Re: Provenance as a first-class citizen

>> For making statements about statements -- which you're talking about 
>> --
>> you need something more complex, like quads or reification, but that's
>> relatively rare (even if it's very interesting).
> Yes, and that's precisely the problem. It shouldn't be rare; *all* 
> statements should be either implicitly or explicitly qualified via 
> quads/reification.
> The web is mess of a trillion viewpoints -- the current SW model is 
> equivalent to getting an RSS feed of articles from all over the web, 
> with no reference to the original sources. A human can look at an 
> article titled "Aliens Impregnate Brad Pitt" and know to ignore it 
> when determining facts about Brad Pitt, but the Semantic Web has no 
> such capability.
> It doesn't matter that you *can* reify statements within RDF. My wish 
> is that you wouldn't be able to *avoid* making reified statements.

I'm going to post a quick example of why one way of interpreting what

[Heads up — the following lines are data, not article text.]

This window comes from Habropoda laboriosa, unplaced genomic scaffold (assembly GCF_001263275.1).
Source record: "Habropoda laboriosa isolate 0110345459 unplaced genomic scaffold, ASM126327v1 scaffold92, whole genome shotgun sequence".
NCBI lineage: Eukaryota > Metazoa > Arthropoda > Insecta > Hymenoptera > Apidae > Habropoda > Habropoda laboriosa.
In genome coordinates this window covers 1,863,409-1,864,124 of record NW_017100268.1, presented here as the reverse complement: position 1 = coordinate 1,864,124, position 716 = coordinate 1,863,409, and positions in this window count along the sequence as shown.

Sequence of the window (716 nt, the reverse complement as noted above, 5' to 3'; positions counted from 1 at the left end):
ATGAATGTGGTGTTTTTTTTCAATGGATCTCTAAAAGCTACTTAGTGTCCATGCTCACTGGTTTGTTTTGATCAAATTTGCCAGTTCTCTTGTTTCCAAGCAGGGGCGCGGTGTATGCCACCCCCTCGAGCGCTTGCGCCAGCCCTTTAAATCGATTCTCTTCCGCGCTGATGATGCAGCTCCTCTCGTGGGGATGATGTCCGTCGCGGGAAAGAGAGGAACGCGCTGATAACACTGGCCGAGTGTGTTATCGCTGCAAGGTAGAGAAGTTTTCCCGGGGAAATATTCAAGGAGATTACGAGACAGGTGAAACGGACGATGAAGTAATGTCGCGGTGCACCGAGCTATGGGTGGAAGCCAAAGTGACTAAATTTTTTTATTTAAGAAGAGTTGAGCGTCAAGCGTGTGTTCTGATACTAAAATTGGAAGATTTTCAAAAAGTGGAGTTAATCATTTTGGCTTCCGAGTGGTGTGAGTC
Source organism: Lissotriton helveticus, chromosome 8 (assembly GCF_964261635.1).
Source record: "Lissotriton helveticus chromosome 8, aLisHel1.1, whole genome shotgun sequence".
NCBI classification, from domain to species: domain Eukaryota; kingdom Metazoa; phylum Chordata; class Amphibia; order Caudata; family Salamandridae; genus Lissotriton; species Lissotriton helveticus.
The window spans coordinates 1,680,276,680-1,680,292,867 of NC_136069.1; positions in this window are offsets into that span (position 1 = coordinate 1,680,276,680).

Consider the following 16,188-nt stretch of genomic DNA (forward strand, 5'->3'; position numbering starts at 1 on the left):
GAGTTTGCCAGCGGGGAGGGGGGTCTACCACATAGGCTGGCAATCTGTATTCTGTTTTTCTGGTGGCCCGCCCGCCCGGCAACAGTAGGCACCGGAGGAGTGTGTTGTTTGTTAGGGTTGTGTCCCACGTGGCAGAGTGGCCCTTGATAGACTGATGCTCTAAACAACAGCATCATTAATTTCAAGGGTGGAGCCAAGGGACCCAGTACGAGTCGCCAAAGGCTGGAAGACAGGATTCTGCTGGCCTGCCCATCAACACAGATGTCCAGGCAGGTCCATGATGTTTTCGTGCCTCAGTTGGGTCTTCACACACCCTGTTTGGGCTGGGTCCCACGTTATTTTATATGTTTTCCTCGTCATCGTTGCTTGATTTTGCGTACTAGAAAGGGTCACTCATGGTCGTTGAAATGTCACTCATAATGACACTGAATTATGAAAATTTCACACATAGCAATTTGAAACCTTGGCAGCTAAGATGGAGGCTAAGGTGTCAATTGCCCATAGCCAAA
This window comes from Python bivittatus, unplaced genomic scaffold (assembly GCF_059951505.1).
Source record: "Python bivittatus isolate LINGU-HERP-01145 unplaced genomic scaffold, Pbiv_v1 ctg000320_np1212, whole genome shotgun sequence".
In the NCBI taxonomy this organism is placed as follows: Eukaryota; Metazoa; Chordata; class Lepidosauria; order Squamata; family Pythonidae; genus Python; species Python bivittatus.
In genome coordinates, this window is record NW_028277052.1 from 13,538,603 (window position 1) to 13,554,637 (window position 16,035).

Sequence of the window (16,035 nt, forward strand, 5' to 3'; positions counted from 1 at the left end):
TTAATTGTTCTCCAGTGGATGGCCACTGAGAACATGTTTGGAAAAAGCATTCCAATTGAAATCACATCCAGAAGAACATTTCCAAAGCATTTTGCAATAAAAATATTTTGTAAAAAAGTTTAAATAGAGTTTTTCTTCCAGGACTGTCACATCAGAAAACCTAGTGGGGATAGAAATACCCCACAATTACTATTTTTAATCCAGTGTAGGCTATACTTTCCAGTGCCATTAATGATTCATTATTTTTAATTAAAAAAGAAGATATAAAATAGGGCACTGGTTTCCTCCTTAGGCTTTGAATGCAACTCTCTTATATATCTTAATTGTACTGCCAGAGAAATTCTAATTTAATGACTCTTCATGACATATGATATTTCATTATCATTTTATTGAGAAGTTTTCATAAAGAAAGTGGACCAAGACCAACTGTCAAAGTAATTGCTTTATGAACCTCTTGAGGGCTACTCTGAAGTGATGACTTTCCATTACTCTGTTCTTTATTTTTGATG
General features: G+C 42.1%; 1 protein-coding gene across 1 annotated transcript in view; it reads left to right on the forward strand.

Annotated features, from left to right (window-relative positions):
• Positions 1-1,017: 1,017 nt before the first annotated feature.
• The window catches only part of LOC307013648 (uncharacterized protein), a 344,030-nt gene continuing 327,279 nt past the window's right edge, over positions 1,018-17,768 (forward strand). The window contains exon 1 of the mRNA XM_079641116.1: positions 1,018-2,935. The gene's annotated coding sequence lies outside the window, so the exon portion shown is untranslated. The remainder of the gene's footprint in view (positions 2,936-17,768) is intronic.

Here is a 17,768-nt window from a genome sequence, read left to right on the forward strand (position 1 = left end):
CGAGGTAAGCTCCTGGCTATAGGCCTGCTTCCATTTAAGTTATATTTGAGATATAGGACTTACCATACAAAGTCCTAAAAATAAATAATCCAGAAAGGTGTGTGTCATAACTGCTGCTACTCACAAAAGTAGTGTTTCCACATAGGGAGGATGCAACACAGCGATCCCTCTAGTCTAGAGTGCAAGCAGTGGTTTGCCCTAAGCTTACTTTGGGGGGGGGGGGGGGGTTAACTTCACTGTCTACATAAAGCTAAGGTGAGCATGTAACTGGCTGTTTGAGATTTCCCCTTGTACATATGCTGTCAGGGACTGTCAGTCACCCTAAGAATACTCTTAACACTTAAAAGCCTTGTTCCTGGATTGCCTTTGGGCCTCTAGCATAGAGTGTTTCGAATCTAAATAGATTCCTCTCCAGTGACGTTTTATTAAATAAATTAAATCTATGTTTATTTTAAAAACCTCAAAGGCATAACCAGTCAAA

you're saying doesn't seem to make sense, and then query whether you 
meant it that way.

All *published* RDF should include a statement of where the triples 
came from, e.g. I post a quad saying <X Y Z> was stated on 
But why do you trust me when *I* say that? It could be libel. (Or, in 
this case, stupid, since doesn't exist.)

So you now need to recall who said that said <X Y Z>. Now 
what when you publish that? You need more than a quad. And so on, ad 

*Or* you could just publish triples that *you* trust (stamping your 
authority to them), and remember *internally* who said what. Using 
whatever trust system you like. In the rare case that you want to 
publish your trust system, use an RDF graph to describe it: since it 
describes your trust system, you trust the graph *as a whole*, and 
hence can stamp your authority on it. Alternatively, publish the URL 
you got untrusted data from, so people who don't trust *you* can 
download the metadata themselves, and assign their own trust metric. 
Trying to move quads to the distribution system doesn't add anything, 
since "most of the time", you will be publishing metadata which you 
created, or which you wish to add your authority to.

So: are you stating that all **published** RDF should be qualified? 
Because that doesn't seem to make sense: it merely generates an 
infinity of pointless trust metadata. Or are you stating that all RDF 
**you store** should be qualified?


Received on Friday, 17 March 2006 23:42:54 UTC